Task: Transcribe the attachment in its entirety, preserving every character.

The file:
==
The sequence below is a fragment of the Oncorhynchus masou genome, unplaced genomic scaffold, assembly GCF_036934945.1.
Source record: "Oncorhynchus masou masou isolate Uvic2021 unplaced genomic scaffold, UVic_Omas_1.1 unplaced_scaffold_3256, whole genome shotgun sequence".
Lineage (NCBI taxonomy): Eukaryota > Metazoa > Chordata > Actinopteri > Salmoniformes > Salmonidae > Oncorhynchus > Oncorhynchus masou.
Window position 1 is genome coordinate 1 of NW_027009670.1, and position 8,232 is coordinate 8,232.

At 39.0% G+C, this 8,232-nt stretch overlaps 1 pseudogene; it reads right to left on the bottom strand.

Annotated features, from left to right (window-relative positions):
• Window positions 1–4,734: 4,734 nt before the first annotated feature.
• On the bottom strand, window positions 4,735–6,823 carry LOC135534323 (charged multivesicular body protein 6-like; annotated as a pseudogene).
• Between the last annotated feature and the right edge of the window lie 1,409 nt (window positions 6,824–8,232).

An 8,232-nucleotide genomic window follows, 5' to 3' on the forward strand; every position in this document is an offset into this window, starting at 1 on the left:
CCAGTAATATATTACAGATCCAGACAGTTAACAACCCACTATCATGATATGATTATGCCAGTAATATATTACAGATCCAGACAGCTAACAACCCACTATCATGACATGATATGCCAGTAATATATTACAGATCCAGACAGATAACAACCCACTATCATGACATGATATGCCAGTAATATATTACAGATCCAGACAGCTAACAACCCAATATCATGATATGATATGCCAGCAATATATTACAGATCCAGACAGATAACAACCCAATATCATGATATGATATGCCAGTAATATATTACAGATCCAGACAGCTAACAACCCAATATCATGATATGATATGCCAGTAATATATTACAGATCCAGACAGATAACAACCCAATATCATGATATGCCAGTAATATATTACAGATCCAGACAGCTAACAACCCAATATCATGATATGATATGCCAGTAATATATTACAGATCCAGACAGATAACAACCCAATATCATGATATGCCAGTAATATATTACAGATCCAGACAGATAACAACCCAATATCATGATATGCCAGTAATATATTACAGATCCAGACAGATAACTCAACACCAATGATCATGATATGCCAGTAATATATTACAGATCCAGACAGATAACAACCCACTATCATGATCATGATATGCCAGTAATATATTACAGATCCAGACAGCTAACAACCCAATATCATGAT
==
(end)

The sequence below is a fragment of the Oncorhynchus masou genome, unplaced genomic scaffold, assembly GCF_036934945.1.
Source record: "Oncorhynchus masou masou isolate Uvic2021 unplaced genomic scaffold, UVic_Omas_1.1 unplaced_scaffold_3256, whole genome shotgun sequence".
Lineage (NCBI taxonomy): Eukaryota > Metazoa > Chordata > Actinopteri > Salmoniformes > Salmonidae > Oncorhynchus > Oncorhynchus masou.
Window position 1 is genome coordinate 1 of NW_027009670.1, and position 8,232 is coordinate 8,232.

At 39.0% G+C, this 8,232-nt stretch overlaps 1 pseudogene; it reads right to left on the bottom strand.

Annotated features, from left to right (window-relative positions):
• Window positions 1–4,734: 4,734 nt before the first annotated feature.
• On the bottom strand, window positions 4,735–6,823 carry LOC135534323 (charged multivesicular body protein 6-like; annotated as a pseudogene).
• Between the last annotated feature and the right edge of the window lie 1,409 nt (window positions 6,824–8,232).

An 8,232-nucleotide genomic window follows, 5' to 3' on the forward strand; every position in this document is an offset into this window, starting at 1 on the left:
CCAGTAATATATTACAGATCCAGACAGTTAACAACCCACTATCATGATATGATTATGCCAGTAATATATTACAGATCCAGACAGCTAACAACCCACTATCATGACATGATATGCCAGTAATATATTACAGATCCAGACAGATAACAACCCACTATCATGACATGATATGCCAGTAATATATTACAGATCCAGACAGCTAACAACCCAATATCATGATATGATATGCCAGCAATATATTACAGATCCAGACAGATAACAACCCAATATCATGATATGATATGCCAGTAATATATTACAGATCCAGACAGCTAACAACCCAATATCATGATATGATATGCCAGTAATATATTACAGATCCAGACAGATAACAACCCAATATCATGATATGCCAGTAATATATTACAGATCCAGACAGCTAACAACCCAATATCATGATATGATATGCCAGTAATATATTACAGATCCAGACAGATAACAACCCAATATCATGATATGCCAGTAATATATTACAGATCCAGACAGATAACAACCCAATATCATGATATGCCAGTAATATATTACAGATCCAGACAGATAACTCAACACCAATGATCATGATATGCCAGTAATATATTACAGATCCAGACAGATAACAACCCACTATCATGATCATGATATGCCAGTAATATATTACAGATCCAGACAGCTAACAACCCAATATCATGAT